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Underrated doesn't equal great - 76%

vengefulgoat, February 9th, 2013

Astharoth is one of the countless euro-thrash bands that failed to get recognition during the era of thrash metal reign, whether the cause being lack of luck in music industry, or, more often that not, lack of quality music itself. And which reason is the cause of that in case of Astharoth? Well, there's a bit of both, although upon coming across this band for the first time, it makes you wish it was only the first one.

What Astharoth definitely are not, is your another run-of-the-mill thrash metal band writing absolutely listenable, but forgettable albums with few decent songs at best. Just looking at the album cover and title suggests what style of thrash metal they play: although it's not really that gloomy as title suggests, the experimental touch is there. Astharoth play technical, sometimes a bit progressive thrash metal, comparable to bands like Coroner, Mandator, maybe Blind Illusion or their countrymen Wolf Spider, you can also hear early Voivod influence.

As mentioned, the playing of all instruments is heavily technical. While the riffs are numerous and usually good, they don't stand out as something out of ordinary for the most part, although sometimes there is something catchy in their technical nature, like beginning of Mirror's World or title track. Much bigger highlight of guitar playing on this album are solos and leads, attacking you out of nowhere multiple times during a song, showing instrumental abilities without sounding like pointless wankery. Bass is a positive surprise, it is audible in production, and the playing itself is impressive, varying its role from just supporting the guitar in the behind, to mini solos or Steve Harris-esque melodies played at the end of guitar riff, sometimes even going in the front like on song Good Night My dear. Drumming on this album is a little hit and miss, sometimes unnecessarily changing tempo or playing unadequately slow or fast to the rest of the band. At times it sounds even inspired by Ventor of Kreator, adding heaviness to the music. Overall the album doesn't sound heavier or lighter than general thrash of the era. Another hit and miss element are the vocals, and here it is more miss than hit, though they contribute to this weird atmosphere this album creates. The shouted vocal additions end up annoying and cheesy, except on track two where they are done by Litza (of Turbo fame, now quite a laughing stock in Poland's musical scene). While the vocals aren't great, sometimes the disadvantage is the music goes on too long without them, giving the impression of music going nowhere. The album has quite Voivod-ish, maybe futuristic atmosphere, while the lyrics aren't exactly matching it and focusing mainly on psychological topics, although I warn you this doesn't come close matching Time Does Not Heal lyrics, these are just average.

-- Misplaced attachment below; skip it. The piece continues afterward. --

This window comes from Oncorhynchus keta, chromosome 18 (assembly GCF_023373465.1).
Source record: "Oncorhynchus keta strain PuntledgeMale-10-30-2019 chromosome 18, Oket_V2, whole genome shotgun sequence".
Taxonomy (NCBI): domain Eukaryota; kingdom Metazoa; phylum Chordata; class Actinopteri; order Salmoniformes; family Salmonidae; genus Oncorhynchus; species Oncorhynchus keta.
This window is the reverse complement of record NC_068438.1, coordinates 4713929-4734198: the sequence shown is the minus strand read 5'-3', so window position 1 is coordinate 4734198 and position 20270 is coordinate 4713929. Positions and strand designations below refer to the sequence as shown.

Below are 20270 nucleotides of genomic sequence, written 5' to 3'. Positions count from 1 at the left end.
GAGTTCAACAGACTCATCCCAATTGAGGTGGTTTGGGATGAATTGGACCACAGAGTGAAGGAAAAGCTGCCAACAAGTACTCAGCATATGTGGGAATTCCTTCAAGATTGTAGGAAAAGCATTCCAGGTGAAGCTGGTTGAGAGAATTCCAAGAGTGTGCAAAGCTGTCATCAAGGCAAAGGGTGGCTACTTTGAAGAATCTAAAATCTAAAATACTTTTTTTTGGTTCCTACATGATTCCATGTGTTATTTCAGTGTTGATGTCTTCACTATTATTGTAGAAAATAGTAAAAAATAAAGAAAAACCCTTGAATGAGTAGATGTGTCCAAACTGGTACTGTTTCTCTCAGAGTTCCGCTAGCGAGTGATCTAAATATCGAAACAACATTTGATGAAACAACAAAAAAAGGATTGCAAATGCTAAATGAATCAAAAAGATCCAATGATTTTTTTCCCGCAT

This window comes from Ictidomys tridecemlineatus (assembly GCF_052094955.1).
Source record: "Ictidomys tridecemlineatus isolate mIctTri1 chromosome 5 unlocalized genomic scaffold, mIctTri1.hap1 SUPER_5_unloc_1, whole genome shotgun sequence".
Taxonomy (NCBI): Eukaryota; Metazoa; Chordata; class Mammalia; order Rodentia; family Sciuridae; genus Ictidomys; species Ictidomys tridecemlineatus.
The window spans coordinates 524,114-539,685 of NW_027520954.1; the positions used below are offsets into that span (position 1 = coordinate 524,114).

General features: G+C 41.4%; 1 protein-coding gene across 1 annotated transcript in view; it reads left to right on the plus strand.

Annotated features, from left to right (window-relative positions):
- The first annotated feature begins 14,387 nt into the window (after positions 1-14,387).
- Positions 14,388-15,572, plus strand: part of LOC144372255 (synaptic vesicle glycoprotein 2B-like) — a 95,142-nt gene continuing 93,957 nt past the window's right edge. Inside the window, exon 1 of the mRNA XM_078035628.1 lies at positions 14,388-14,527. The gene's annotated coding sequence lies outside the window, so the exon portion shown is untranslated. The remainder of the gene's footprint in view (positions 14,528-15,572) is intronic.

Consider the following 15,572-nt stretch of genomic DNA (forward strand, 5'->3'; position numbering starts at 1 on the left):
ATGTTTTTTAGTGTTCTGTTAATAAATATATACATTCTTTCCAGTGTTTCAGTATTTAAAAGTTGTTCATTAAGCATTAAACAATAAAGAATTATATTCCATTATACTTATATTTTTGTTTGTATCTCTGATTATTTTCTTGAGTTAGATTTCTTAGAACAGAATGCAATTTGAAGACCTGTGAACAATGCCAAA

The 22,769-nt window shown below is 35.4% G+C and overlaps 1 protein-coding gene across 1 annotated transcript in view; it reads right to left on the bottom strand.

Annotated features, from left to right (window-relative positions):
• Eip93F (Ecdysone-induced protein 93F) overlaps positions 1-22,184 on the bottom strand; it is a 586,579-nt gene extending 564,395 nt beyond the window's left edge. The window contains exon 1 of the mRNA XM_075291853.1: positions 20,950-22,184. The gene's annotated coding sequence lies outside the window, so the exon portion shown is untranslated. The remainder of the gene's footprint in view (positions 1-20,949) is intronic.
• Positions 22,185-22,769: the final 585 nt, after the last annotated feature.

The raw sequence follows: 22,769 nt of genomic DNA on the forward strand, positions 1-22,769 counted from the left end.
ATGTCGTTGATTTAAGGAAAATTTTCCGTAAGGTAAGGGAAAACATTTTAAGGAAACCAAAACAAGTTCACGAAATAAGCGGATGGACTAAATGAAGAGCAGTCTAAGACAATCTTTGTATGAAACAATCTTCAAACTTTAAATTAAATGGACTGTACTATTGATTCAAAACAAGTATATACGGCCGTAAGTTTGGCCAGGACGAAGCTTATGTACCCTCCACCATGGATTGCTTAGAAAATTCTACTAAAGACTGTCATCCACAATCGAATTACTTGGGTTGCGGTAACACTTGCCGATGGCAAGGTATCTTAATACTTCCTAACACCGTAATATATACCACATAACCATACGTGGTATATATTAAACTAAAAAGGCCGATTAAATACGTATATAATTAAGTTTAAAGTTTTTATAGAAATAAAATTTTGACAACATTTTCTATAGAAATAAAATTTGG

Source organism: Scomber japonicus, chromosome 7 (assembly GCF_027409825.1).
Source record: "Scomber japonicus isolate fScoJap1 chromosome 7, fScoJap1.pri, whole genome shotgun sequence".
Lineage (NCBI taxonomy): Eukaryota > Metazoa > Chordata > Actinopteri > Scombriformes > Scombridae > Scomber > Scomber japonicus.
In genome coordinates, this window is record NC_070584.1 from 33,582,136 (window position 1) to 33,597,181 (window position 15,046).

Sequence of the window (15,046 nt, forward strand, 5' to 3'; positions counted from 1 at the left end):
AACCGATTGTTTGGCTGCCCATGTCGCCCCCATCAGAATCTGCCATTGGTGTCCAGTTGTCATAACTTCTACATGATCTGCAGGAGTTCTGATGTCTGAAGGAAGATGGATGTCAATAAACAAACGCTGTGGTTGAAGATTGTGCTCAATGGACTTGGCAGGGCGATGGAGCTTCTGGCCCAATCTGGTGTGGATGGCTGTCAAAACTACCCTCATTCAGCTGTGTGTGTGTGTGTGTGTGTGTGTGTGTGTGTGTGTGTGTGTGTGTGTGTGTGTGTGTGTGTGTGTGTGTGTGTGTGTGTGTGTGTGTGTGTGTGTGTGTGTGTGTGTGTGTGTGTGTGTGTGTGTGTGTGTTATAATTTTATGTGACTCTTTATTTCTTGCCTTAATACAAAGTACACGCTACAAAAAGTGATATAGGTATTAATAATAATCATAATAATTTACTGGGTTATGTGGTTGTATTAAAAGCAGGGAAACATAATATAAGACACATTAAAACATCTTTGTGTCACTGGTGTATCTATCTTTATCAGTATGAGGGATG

Overall, this is quite a good release deserving more than it got, and while not being revolutionary or excellent in any way, ends up being rewarding listen. It's a grower too, even if at the very start it leaves impression of being some true underground gem.

The MMP rerelease which is available to get comes with 8 bonus tracks, which were recorded after the band moved nowhere else than SF Bay Area. The tracks didn't make its way onto second album, which is understandable considering the band didn't achieve noticable success other than supporting few bigger metal acts, and the time of the recordings was quite bad era for thrash, 1991-1994.